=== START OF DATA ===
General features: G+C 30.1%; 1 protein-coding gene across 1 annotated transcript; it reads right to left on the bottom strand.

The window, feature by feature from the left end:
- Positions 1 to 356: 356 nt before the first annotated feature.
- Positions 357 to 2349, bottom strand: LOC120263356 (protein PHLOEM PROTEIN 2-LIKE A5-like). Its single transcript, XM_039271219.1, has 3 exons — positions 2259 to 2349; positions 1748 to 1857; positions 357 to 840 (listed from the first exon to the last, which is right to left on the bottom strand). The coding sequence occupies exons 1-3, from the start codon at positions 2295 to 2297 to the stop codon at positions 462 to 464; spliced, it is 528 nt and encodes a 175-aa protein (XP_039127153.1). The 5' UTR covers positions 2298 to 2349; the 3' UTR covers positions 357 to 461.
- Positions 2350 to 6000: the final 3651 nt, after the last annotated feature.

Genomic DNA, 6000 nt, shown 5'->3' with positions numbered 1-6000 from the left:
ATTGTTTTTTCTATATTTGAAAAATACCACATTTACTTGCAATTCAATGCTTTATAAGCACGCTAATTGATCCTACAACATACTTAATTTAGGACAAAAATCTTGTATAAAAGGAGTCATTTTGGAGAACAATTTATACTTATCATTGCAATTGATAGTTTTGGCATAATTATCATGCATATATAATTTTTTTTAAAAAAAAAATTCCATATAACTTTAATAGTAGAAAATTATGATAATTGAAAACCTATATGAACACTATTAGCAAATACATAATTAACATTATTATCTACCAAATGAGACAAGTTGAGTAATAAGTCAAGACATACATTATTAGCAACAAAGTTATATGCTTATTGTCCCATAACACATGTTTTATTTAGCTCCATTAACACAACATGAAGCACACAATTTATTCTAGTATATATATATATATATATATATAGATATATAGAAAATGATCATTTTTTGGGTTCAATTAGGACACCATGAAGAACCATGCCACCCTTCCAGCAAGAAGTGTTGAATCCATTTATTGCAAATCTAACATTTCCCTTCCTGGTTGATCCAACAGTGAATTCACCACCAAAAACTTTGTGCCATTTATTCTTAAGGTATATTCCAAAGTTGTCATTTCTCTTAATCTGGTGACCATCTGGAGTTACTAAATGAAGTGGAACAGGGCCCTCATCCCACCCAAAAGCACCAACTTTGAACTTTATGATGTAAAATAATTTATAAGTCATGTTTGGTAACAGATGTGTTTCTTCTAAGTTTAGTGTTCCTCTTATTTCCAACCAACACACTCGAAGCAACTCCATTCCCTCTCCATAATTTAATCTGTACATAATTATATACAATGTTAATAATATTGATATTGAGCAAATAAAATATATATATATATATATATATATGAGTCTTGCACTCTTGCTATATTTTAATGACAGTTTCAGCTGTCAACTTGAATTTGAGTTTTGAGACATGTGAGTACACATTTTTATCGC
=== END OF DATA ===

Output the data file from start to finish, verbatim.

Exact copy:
General features: G+C 30.1%; 1 protein-coding gene across 1 annotated transcript; it reads right to left on the bottom strand.

The window, feature by feature from the left end:
- Positions 1 to 356: 356 nt before the first annotated feature.
- Positions 357 to 2349, bottom strand: LOC120263356 (protein PHLOEM PROTEIN 2-LIKE A5-like). Its single transcript, XM_039271219.1, has 3 exons — positions 2259 to 2349; positions 1748 to 1857; positions 357 to 840 (listed from the first exon to the last, which is right to left on the bottom strand). The coding sequence occupies exons 1-3, from the start codon at positions 2295 to 2297 to the stop codon at positions 462 to 464; spliced, it is 528 nt and encodes a 175-aa protein (XP_039127153.1). The 5' UTR covers positions 2298 to 2349; the 3' UTR covers positions 357 to 461.
- Positions 2350 to 6000: the final 3651 nt, after the last annotated feature.

Genomic DNA, 6000 nt, shown 5'->3' with positions numbered 1-6000 from the left:
ATTGTTTTTTCTATATTTGAAAAATACCACATTTACTTGCAATTCAATGCTTTATAAGCACGCTAATTGATCCTACAACATACTTAATTTAGGACAAAAATCTTGTATAAAAGGAGTCATTTTGGAGAACAATTTATACTTATCATTGCAATTGATAGTTTTGGCATAATTATCATGCATATATAATTTTTTTTAAAAAAAAAATTCCATATAACTTTAATAGTAGAAAATTATGATAATTGAAAACCTATATGAACACTATTAGCAAATACATAATTAACATTATTATCTACCAAATGAGACAAGTTGAGTAATAAGTCAAGACATACATTATTAGCAACAAAGTTATATGCTTATTGTCCCATAACACATGTTTTATTTAGCTCCATTAACACAACATGAAGCACACAATTTATTCTAGTATATATATATATATATATATATAGATATATAGAAAATGATCATTTTTTGGGTTCAATTAGGACACCATGAAGAACCATGCCACCCTTCCAGCAAGAAGTGTTGAATCCATTTATTGCAAATCTAACATTTCCCTTCCTGGTTGATCCAACAGTGAATTCACCACCAAAAACTTTGTGCCATTTATTCTTAAGGTATATTCCAAAGTTGTCATTTCTCTTAATCTGGTGACCATCTGGAGTTACTAAATGAAGTGGAACAGGGCCCTCATCCCACCCAAAAGCACCAACTTTGAACTTTATGATGTAAAATAATTTATAAGTCATGTTTGGTAACAGATGTGTTTCTTCTAAGTTTAGTGTTCCTCTTATTTCCAACCAACACACTCGAAGCAACTCCATTCCCTCTCCATAATTTAATCTGTACATAATTATATACAATGTTAATAATATTGATATTGAGCAAATAAAATATATATATATATATATATATATGAGTCTTGCACTCTTGCTATATTTTAATGACAGTTTCAGCTGTCAACTTGAATTTGAGTTTTGAGACATGTGAGTACACATTTTTATCGC